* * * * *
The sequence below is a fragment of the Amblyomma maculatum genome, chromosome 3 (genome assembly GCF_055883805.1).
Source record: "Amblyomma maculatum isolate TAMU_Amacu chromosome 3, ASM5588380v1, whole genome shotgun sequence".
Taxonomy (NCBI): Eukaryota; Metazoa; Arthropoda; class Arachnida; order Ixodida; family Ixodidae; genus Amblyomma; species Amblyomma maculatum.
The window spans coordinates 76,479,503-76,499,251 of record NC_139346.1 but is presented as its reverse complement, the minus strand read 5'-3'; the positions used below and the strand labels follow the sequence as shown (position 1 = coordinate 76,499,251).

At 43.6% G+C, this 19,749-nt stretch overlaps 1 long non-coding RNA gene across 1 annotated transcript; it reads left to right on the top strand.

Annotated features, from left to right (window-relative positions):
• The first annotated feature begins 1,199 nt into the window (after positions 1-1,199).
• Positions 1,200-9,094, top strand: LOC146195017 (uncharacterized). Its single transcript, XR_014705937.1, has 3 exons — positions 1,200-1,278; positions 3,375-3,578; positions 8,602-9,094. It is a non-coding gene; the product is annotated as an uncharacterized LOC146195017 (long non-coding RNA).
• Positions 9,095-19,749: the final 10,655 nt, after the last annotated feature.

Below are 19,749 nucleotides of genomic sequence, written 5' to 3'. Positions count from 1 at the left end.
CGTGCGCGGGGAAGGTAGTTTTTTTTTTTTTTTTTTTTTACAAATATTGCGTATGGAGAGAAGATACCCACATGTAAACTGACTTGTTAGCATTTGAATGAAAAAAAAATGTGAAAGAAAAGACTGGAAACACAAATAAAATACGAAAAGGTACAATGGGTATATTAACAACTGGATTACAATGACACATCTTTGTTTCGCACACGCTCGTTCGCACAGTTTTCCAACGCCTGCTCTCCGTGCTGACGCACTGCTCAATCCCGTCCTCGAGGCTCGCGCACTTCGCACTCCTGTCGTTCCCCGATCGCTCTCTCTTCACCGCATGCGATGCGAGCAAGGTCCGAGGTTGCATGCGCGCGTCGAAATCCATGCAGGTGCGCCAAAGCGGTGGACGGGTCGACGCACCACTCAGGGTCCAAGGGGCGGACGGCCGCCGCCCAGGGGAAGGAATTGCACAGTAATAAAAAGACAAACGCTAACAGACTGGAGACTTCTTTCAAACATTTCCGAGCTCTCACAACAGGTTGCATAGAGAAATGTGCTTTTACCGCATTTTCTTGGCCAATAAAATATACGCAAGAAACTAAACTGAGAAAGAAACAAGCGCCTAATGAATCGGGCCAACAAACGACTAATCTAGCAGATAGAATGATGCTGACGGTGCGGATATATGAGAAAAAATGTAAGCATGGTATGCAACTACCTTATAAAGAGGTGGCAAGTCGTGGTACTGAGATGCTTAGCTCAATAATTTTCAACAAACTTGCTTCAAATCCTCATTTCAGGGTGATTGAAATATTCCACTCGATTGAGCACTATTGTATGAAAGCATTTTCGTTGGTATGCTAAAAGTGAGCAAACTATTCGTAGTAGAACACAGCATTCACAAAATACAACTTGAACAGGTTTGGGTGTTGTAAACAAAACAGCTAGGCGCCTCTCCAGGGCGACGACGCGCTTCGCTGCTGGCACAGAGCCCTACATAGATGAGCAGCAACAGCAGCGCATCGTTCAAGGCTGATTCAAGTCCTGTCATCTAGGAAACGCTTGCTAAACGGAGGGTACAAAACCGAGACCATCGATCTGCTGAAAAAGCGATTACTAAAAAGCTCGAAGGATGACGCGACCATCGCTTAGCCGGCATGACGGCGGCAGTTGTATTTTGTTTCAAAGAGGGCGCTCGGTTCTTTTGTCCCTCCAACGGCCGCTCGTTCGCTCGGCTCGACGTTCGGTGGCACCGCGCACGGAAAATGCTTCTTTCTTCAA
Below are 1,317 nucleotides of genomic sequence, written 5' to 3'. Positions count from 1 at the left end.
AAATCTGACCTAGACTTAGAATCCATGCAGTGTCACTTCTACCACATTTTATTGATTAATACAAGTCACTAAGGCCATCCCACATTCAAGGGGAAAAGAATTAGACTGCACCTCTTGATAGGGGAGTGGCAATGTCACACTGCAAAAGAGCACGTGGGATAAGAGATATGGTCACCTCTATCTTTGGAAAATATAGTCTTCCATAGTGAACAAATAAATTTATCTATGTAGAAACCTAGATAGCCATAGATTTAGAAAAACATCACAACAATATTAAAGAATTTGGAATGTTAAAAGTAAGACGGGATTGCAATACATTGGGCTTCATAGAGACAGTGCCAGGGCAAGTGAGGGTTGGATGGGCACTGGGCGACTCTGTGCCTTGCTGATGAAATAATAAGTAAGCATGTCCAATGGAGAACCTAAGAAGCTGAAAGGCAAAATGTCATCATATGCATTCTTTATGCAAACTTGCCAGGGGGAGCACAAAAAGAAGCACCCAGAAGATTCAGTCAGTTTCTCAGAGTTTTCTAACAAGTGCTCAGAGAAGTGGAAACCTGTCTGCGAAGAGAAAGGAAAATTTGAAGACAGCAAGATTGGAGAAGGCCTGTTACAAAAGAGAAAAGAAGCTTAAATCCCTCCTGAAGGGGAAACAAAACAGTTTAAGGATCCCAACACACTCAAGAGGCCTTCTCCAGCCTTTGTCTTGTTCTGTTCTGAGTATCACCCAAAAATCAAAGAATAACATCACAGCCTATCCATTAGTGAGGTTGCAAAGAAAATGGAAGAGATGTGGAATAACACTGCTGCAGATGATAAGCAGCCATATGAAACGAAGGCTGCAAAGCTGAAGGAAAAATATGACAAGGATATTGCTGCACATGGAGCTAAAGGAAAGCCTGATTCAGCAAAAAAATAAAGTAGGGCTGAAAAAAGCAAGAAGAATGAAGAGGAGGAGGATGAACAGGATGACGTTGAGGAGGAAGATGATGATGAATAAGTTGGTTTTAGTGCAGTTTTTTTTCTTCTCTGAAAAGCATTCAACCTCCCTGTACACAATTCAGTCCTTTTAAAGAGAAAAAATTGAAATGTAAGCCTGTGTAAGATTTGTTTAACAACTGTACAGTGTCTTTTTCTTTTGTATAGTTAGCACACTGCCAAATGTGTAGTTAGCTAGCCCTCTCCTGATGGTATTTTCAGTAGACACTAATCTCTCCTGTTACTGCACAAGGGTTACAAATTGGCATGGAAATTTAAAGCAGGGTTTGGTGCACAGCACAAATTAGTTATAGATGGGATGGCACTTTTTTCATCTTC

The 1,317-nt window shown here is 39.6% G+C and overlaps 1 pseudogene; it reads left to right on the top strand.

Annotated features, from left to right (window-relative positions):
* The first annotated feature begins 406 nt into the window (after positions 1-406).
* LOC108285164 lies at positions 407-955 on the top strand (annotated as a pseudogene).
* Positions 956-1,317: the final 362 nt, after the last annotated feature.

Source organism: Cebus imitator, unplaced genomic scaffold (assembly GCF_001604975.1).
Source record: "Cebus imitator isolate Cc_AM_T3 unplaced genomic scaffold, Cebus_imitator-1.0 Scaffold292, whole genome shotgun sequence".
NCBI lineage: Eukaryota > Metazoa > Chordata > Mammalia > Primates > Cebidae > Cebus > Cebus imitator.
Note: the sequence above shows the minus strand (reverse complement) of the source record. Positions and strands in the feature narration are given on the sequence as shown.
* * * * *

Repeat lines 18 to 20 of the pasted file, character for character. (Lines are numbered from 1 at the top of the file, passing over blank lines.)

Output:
* Positions 956-1,317: the final 362 nt, after the last annotated feature.

Source organism: Cebus imitator, unplaced genomic scaffold (assembly GCF_001604975.1).
Source record: "Cebus imitator isolate Cc_AM_T3 unplaced genomic scaffold, Cebus_imitator-1.0 Scaffold292, whole genome shotgun sequence".